I’ve had this idea of doing a radio show now for a couple of years and I’ve just been waiting for the moment to actually bring it to life. I loved listening to the radio when I was younger and tuning in. It was so nostalgic, you felt like you were a part of something, even though you were just the listener.
I wanted to build that kind of scenario again, and what an amazing way to do that than in nature — to build this red perspex box which, again, I’ve had this idea for maybe two years now where I wanted to put such a contrast environment in the middle of the forest which is what we did, now thinking about it again it was just so crazy. Everybody was wearing the collection and the shoes, we were in the forest so they were able to deliver in terms of the rain or the mud, practicality and being there for what we need… I asked some of our closest friends and relatives if they’d like to play some music, and every single DJ said to me, including myself, that they thought they were just in the box themselves and they were just playing music for themselves and the rest of the world. They were completely taken away from where they were, or were able to go into this completely different atmosphere, and now watching back, we did really achieve that.
Everything you do has an overarching symbiotic relationship. Is this radio show just as important as creating this shoe with Converse?
Absolutely. It’s the platform and having this idea, having something like Converse that doesn’t really ask any questions because they believe in what I was doing, that’s a really big responsibility because there are not many people you could say to, “Oh, I’m going to blow up the field.” What I love is that Converse thinks, “What is she going to do next?” Where am I having these ideas to take people to these places and experiences? It’s so important to be able to do that. Where I was at the beginning of this journey with Converse to where I am now is just a completely different planet.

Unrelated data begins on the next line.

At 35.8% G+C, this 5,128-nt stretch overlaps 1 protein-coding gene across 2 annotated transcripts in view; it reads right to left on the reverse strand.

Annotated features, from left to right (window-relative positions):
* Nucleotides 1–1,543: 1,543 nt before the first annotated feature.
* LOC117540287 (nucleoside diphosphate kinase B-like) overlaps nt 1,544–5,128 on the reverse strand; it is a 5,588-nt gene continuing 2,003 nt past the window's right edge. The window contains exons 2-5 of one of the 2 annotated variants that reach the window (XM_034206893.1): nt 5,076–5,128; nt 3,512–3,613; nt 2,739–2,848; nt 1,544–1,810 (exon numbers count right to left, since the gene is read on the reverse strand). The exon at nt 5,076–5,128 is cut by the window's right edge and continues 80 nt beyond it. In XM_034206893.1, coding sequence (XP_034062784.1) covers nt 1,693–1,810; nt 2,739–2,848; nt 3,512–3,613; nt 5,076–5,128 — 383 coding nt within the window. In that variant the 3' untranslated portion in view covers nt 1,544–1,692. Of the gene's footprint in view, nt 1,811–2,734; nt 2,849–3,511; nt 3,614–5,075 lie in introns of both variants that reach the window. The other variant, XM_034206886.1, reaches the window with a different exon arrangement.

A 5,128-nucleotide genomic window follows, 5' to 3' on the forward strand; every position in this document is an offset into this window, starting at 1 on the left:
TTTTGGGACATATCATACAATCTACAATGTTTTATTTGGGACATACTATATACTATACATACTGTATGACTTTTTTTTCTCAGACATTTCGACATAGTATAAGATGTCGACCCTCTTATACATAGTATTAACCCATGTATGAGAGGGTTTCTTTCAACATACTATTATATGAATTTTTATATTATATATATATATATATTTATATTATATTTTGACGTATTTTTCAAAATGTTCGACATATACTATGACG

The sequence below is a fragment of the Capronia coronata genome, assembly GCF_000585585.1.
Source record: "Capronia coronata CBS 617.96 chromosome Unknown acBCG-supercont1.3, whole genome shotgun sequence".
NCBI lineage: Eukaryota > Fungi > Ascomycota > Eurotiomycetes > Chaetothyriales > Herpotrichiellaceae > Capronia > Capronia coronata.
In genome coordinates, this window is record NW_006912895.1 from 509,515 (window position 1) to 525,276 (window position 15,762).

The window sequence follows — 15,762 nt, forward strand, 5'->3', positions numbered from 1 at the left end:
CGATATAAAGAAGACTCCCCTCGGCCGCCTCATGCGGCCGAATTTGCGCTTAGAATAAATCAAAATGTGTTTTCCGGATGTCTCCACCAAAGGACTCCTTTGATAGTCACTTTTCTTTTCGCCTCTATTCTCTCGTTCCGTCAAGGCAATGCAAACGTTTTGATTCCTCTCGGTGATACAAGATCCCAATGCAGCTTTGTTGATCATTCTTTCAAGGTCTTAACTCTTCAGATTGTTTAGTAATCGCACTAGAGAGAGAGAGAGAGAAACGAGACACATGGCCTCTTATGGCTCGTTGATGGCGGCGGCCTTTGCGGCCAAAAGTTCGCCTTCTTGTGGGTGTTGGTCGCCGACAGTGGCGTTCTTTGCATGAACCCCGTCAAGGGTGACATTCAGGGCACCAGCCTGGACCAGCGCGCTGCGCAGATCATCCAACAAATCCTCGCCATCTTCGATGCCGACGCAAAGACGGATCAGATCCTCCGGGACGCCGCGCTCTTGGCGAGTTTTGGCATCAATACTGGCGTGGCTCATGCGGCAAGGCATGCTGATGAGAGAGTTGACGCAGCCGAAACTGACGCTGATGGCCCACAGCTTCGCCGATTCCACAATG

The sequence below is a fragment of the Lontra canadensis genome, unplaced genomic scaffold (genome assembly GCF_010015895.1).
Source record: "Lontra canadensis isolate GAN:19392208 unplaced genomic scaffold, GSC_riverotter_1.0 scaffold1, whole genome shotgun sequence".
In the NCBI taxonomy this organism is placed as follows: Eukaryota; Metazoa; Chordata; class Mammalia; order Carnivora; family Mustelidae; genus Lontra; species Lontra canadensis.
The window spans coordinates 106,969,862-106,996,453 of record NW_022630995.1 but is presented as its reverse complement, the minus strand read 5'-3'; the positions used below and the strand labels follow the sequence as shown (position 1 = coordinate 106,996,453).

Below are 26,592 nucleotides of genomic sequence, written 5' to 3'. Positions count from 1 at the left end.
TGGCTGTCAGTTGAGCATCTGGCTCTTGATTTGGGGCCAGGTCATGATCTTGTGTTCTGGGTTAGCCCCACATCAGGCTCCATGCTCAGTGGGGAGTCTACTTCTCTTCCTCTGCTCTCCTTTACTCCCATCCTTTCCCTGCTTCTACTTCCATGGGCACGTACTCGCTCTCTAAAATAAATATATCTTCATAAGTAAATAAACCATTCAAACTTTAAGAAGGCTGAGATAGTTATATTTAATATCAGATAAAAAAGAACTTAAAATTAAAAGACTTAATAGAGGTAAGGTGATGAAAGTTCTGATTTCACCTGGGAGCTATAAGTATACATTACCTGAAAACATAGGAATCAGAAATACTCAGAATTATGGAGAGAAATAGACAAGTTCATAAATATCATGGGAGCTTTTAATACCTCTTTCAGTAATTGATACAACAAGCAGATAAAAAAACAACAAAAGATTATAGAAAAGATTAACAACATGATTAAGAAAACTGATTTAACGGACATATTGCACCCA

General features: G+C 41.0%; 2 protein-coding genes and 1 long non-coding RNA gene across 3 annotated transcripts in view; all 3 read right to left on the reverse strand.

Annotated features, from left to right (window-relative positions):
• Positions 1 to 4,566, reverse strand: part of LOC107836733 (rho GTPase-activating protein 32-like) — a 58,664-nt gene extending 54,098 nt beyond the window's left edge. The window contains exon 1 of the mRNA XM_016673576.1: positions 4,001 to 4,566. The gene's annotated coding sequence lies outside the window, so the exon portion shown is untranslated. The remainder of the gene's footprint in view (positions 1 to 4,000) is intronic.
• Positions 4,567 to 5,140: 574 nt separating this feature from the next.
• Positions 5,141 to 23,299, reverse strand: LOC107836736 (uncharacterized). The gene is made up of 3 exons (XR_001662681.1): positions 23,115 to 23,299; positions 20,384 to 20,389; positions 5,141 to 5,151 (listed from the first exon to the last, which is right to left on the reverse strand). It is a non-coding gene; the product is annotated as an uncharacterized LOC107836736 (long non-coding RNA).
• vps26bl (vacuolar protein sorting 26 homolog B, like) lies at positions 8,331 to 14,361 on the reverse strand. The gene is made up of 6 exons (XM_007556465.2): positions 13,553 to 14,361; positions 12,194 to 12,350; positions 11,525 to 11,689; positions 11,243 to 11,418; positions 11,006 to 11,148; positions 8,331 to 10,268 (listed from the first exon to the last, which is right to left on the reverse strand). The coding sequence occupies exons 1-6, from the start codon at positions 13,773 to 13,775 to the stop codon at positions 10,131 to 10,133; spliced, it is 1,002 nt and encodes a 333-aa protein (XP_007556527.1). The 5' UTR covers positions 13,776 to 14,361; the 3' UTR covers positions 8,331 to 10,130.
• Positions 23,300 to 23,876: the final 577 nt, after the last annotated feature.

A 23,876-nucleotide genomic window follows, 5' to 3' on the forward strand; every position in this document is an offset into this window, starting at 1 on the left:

Your first friends-and-family Converse collaboration was very different to this pair. What do you think might change for you and your brand, and your brand and Converse’s relationship, as this continues?
The only thing I hope will change is people’s perception of whatever they have already… It’s not for me, or for the benefit of my brand or for Converse, it’s for the benefit of the individual and that’s what people need to understand. It’s not about bettering yourself or putting ourselves in a better position, it’s about people feeling the chance to grow as an individual and start feeling things, or asking questions, or trying it themselves because, realistically, anyone can do whatever they want to do. The only boundary or limitation is yourself. You’re the only person who can stop yourself from progressing, being able to bring something to life. What’s exciting is that we will continue to keep using this platform in collaboration with Converse to keep doing that for people so that they can get into the habit of doing themselves.
Paria Farzaneh’s Converse Pro Leather X2 collaboration releases on Converse’s website on November 27. Take a closer look at the pair above.
For more future-forward footwear, take a look at Mr. Bailey’s adidas Originals Superstar.